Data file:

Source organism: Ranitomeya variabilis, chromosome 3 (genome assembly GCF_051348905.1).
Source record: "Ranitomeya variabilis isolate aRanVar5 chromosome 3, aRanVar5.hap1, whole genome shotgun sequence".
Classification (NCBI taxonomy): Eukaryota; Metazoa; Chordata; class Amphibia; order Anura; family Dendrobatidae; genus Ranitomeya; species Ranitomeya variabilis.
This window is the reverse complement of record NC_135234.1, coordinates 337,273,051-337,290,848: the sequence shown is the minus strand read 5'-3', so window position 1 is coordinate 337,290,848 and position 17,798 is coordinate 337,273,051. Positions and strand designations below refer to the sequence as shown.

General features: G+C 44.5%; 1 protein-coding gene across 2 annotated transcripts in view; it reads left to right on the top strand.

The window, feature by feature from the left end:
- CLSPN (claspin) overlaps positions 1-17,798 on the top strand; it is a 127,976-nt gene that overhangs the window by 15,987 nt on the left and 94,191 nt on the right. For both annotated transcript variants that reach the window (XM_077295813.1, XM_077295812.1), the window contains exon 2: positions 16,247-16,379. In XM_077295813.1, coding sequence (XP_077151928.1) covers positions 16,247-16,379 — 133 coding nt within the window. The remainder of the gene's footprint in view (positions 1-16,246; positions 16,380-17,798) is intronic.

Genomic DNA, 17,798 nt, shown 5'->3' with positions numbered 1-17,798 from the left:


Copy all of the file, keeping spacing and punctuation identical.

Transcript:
Source organism: Ranitomeya variabilis, chromosome 3 (genome assembly GCF_051348905.1).
Source record: "Ranitomeya variabilis isolate aRanVar5 chromosome 3, aRanVar5.hap1, whole genome shotgun sequence".
Classification (NCBI taxonomy): Eukaryota; Metazoa; Chordata; class Amphibia; order Anura; family Dendrobatidae; genus Ranitomeya; species Ranitomeya variabilis.
This window is the reverse complement of record NC_135234.1, coordinates 337,273,051-337,290,848: the sequence shown is the minus strand read 5'-3', so window position 1 is coordinate 337,290,848 and position 17,798 is coordinate 337,273,051. Positions and strand designations below refer to the sequence as shown.

General features: G+C 44.5%; 1 protein-coding gene across 2 annotated transcripts in view; it reads left to right on the top strand.

The window, feature by feature from the left end:
- CLSPN (claspin) overlaps positions 1-17,798 on the top strand; it is a 127,976-nt gene that overhangs the window by 15,987 nt on the left and 94,191 nt on the right. For both annotated transcript variants that reach the window (XM_077295813.1, XM_077295812.1), the window contains exon 2: positions 16,247-16,379. In XM_077295813.1, coding sequence (XP_077151928.1) covers positions 16,247-16,379 — 133 coding nt within the window. The remainder of the gene's footprint in view (positions 1-16,246; positions 16,380-17,798) is intronic.

Genomic DNA, 17,798 nt, shown 5'->3' with positions numbered 1-17,798 from the left: